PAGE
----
0
We're unable to sign you in at this time. Please try again in a few minutes.
Retry
We were able to sign you in, but your subscription(s) could not be found. Please try again in a few minutes.
Retry
There may be a problem with your account. Please contact the AMA Service Center to resolve this issue.
Contact the AMA Service Center:
Telephone: 1 (800) 262-2350 or 1 (312) 670-7827  *   Email: subscriptions@jamanetwork.com
Error Message ......
ARTICLE |

The American Public and the Gun Control Debate

Robert J. Blendon, ScD; John T. Young, MPhil; David Hemenway, PhD
JAMA. 1996;275(22):1719-1722. doi:10.1001/jama.1996.03530460023013.
Text Size: A A A
Published online

AS THE 1996 presidential election approaches, national opinion surveys show that public concern about violent crime will be one of the key election issues. A recent survey1 reports that two thirds of Americans indicate that a candidate's position on crime would be important in deciding their vote for president.

An important aspect of the broader debate over what to do about violent crime is the question of gun control. We can expect that as the election race heats up and the crime issue becomes more hotly debated, gun control will be an active part of that debate and will emerge as a major issue in its own right.

On 1 side of the question are candidates who propose toughening gun control laws, especially on handguns. In opposition are those who call for limiting government's regulation of gun ownership and, in particular, advocate the repeal of the Brady Act and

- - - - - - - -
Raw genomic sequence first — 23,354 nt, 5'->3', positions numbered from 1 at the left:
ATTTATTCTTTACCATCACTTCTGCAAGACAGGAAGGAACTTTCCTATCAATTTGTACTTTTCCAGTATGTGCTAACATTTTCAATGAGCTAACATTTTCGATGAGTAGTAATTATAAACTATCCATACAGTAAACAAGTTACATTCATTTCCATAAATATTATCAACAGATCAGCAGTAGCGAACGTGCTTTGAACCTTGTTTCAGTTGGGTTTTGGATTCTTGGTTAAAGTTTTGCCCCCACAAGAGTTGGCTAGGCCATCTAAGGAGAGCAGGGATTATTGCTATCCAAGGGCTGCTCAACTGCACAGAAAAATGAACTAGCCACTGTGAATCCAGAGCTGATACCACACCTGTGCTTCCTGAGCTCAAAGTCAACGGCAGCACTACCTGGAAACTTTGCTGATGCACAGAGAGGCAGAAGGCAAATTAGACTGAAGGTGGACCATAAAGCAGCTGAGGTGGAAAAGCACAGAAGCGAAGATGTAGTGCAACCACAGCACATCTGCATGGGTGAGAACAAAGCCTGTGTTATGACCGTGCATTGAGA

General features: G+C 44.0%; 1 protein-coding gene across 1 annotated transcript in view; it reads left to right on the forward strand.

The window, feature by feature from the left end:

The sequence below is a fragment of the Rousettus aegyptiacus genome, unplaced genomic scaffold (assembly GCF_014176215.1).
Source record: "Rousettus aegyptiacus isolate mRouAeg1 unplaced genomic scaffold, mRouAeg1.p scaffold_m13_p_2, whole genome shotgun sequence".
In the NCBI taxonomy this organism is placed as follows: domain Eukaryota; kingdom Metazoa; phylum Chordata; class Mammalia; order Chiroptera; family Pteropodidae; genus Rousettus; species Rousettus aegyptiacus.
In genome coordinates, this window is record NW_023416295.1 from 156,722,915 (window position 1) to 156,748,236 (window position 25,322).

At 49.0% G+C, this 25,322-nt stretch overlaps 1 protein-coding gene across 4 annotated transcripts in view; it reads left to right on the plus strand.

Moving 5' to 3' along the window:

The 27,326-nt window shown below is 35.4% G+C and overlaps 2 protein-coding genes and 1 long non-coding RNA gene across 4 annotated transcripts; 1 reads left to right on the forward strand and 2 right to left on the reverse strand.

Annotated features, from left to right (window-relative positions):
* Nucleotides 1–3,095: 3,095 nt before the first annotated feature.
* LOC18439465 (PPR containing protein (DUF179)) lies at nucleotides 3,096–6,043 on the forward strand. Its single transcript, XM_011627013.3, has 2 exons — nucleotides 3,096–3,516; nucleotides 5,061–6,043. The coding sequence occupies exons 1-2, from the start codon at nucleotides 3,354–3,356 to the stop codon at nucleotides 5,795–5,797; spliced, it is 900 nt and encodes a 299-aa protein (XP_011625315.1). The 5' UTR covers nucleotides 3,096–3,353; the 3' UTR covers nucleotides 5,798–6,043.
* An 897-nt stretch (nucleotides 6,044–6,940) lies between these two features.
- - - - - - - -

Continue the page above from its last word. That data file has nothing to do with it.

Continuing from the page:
Topics

Sign in to download this free article PDF

Sign in

Create a free personal account to sign up for alerts, share articles, and more.

Purchase Options

• Buy this article
• Subscribe to the journal

First Page Preview

View Large
First page PDF preview

Figures

Tables

References

CME
Also Meets CME requirements for:
Browse CME for all U.S. States
Accreditation Information
The American Medical Association is accredited by the Accreditation Council for Continuing Medical Education to provide continuing medical education for physicians. The AMA designates this journal-based CME activity for a maximum of 1 AMA PRA Category 1 CreditTM per course. Physicians should claim only the credit commensurate with the extent of their participation in the activity. Physicians who complete the CME course and score at least 80% correct on the quiz are eligible for AMA PRA Category 1 CreditTM.
Note: You must get at least of the answers correct to pass this quiz.
Please click the checkbox indicating that you have read the full article in order to submit your answers.
Your answers have been saved for later.
You have not filled in all the answers to complete this quiz
The following questions were not answered:
Sorry, you have unsuccessfully completed this CME quiz with a score of
The following questions were not answered correctly:
Commitment to Change (optional):
Indicate what change(s) you will implement in your practice, if any, based on this CME course.
Your quiz results:
The filled radio buttons indicate your responses. The preferred responses are highlighted
For CME Course: A Proposed Model for Initial Assessment and Management of Acute Heart Failure Syndromes
Indicate what changes(s) you will implement in your practice, if any, based on this CME course.

Multimedia

Some tools below are only available to our subscribers or users with an online account.

Sign in to download this free article PDF

Sign in

Create a free personal account to sign up for alerts, share articles, and more.

Purchase Options

• Buy this article
• Subscribe to the journal

Related Content

Customize your page view by dragging & repositioning the boxes below.

Jobs
brightcove.createExperiences();